Qatar General Electricity & Water Corporation (Kahramaa) has awarded a contract to France’s Sogreah to conduct a feasibility study for its planned Water Security Mega Reservoirs scheme.
The project involves the construction of five giant reservoirs on the outskirts of Doha to provide the capital with a stand-by source of water.
Doha currently relies entirely on water produced in desalination plants at Ras Laffan to the north and Ras Abu Fontas to the south of the capital.
The Water Security Mega Reservoirs scheme will connect the desalination plants at Ras Laffan and Ras Abu Fontas via a 2.5-metre-diameter pipeline, which will skirt the west side of Doha. The pipeline will also connect to five reservoirs on the outskirts of the capital.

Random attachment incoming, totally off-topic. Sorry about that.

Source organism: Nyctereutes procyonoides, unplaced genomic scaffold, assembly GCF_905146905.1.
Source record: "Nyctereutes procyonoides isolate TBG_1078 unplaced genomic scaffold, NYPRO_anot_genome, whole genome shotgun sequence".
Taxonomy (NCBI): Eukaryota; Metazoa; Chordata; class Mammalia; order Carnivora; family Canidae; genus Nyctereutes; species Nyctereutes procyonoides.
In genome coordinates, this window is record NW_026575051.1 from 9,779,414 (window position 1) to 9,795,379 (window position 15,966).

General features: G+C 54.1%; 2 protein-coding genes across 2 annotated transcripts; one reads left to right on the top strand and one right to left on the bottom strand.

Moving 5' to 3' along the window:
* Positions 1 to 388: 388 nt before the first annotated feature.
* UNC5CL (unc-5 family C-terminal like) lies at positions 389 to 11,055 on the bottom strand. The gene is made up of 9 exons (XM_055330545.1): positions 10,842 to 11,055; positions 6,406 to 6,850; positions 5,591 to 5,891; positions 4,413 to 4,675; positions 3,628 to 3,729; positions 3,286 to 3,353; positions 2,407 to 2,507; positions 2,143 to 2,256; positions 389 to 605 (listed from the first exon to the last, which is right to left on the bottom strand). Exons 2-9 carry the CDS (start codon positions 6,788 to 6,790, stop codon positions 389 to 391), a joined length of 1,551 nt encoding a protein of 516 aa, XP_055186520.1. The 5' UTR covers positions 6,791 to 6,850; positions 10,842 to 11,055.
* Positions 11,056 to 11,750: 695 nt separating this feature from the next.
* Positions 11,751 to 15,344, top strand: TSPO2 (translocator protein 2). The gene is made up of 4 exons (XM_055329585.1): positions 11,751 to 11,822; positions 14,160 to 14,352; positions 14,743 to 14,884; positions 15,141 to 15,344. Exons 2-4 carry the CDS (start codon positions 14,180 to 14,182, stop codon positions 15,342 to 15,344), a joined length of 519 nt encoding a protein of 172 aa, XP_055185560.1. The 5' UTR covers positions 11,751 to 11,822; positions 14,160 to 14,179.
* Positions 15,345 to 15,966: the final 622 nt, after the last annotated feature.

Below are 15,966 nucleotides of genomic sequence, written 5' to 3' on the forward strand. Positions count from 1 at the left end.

Each reservoir will cover an area of 250,000 square metres and have a capacity of 2.6 billion gallons of water. The reservoirs will together provide one week of emergency supplies, assuming unrationed use. If Kahramaa were to ration water in an emergency, the reservoirs would be able to supply Doha for up to a month.
The Qatari utility estimates that the country’s peak demand for water will reach 329 million gallons a day (g/d) in 2019. Qatar’s 2009 peak water consumption occurred in June, when demand reached 215 million g/d, a 9 per cent jump on its September 2008 peak of 197 million g/d.
There are several desalination plants currently in operation at Ras Laffan and Ras Abu Fontas, including the Ras Laffan A and B independent water and power projects (IWPP), and the Ras Abu Fontas B, B1 and B2 plants.